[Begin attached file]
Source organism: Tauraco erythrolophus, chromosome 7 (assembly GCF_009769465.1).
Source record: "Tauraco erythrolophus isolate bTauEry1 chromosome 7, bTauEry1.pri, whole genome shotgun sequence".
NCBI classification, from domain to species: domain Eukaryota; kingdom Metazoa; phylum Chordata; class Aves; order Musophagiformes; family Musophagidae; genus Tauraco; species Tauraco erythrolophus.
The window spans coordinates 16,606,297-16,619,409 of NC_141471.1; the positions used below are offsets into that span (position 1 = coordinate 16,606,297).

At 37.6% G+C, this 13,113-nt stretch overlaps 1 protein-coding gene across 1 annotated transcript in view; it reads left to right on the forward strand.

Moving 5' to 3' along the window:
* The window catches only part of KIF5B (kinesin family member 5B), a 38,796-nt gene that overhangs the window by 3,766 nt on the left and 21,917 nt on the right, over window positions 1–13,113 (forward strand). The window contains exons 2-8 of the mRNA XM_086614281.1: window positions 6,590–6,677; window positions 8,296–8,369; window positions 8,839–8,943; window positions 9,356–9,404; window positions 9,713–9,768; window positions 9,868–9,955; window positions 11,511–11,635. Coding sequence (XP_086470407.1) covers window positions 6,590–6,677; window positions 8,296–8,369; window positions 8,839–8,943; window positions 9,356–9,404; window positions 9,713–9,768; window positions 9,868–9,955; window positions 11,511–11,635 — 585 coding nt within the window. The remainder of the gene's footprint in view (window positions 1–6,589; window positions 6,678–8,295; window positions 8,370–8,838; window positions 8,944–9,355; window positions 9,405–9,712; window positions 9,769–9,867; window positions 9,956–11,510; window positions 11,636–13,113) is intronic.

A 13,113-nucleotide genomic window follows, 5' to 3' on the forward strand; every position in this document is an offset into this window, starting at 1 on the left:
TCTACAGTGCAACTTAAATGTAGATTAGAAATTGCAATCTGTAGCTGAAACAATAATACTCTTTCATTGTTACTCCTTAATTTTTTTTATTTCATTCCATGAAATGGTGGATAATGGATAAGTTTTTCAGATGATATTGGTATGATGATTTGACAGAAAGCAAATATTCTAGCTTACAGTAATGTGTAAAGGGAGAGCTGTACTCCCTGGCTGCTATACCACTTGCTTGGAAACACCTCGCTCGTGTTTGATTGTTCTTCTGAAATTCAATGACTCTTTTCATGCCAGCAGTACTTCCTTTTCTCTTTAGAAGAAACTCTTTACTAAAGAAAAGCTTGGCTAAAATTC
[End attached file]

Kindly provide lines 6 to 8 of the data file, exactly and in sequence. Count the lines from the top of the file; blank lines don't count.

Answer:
Moving 5' to 3' along the window:
* The window catches only part of KIF5B (kinesin family member 5B), a 38,796-nt gene that overhangs the window by 3,766 nt on the left and 21,917 nt on the right, over window positions 1–13,113 (forward strand). The window contains exons 2-8 of the mRNA XM_086614281.1: window positions 6,590–6,677; window positions 8,296–8,369; window positions 8,839–8,943; window positions 9,356–9,404; window positions 9,713–9,768; window positions 9,868–9,955; window positions 11,511–11,635. Coding sequence (XP_086470407.1) covers window positions 6,590–6,677; window positions 8,296–8,369; window positions 8,839–8,943; window positions 9,356–9,404; window positions 9,713–9,768; window positions 9,868–9,955; window positions 11,511–11,635 — 585 coding nt within the window. The remainder of the gene's footprint in view (window positions 1–6,589; window positions 6,678–8,295; window positions 8,370–8,838; window positions 8,944–9,355; window positions 9,405–9,712; window positions 9,769–9,867; window positions 9,956–11,510; window positions 11,636–13,113) is intronic.

A 13,113-nucleotide genomic window follows, 5' to 3' on the forward strand; every position in this document is an offset into this window, starting at 1 on the left: